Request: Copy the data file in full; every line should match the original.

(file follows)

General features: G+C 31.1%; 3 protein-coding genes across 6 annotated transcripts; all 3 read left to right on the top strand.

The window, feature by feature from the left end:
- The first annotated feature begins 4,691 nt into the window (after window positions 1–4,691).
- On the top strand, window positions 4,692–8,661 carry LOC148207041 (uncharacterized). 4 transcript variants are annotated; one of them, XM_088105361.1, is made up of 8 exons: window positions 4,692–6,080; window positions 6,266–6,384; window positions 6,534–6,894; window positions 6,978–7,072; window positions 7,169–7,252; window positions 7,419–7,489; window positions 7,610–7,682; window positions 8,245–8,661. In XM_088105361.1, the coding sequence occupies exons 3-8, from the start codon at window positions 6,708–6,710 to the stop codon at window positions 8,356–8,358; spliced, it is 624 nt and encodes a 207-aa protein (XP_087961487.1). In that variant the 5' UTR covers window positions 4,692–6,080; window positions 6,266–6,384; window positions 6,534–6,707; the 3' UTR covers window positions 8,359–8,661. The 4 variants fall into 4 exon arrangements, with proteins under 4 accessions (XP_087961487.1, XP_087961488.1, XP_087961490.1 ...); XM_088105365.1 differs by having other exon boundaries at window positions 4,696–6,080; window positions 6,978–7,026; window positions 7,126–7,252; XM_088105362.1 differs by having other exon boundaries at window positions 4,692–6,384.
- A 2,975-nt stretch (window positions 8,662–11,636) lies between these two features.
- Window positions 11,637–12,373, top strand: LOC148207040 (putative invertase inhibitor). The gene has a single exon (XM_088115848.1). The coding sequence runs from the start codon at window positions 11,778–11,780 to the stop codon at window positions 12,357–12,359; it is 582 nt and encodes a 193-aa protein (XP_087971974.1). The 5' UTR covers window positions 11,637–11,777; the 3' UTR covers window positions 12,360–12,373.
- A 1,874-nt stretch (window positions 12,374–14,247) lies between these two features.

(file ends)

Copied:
General features: G+C 31.1%; 3 protein-coding genes across 6 annotated transcripts; all 3 read left to right on the top strand.

The window, feature by feature from the left end:
- The first annotated feature begins 4,691 nt into the window (after window positions 1–4,691).
- On the top strand, window positions 4,692–8,661 carry LOC148207041 (uncharacterized). 4 transcript variants are annotated; one of them, XM_088105361.1, is made up of 8 exons: window positions 4,692–6,080; window positions 6,266–6,384; window positions 6,534–6,894; window positions 6,978–7,072; window positions 7,169–7,252; window positions 7,419–7,489; window positions 7,610–7,682; window positions 8,245–8,661. In XM_088105361.1, the coding sequence occupies exons 3-8, from the start codon at window positions 6,708–6,710 to the stop codon at window positions 8,356–8,358; spliced, it is 624 nt and encodes a 207-aa protein (XP_087961487.1). In that variant the 5' UTR covers window positions 4,692–6,080; window positions 6,266–6,384; window positions 6,534–6,707; the 3' UTR covers window positions 8,359–8,661. The 4 variants fall into 4 exon arrangements, with proteins under 4 accessions (XP_087961487.1, XP_087961488.1, XP_087961490.1 ...); XM_088105365.1 differs by having other exon boundaries at window positions 4,696–6,080; window positions 6,978–7,026; window positions 7,126–7,252; XM_088105362.1 differs by having other exon boundaries at window positions 4,692–6,384.
- A 2,975-nt stretch (window positions 8,662–11,636) lies between these two features.
- Window positions 11,637–12,373, top strand: LOC148207040 (putative invertase inhibitor). The gene has a single exon (XM_088115848.1). The coding sequence runs from the start codon at window positions 11,778–11,780 to the stop codon at window positions 12,357–12,359; it is 582 nt and encodes a 193-aa protein (XP_087971974.1). The 5' UTR covers window positions 11,637–11,777; the 3' UTR covers window positions 12,360–12,373.
- A 1,874-nt stretch (window positions 12,374–14,247) lies between these two features.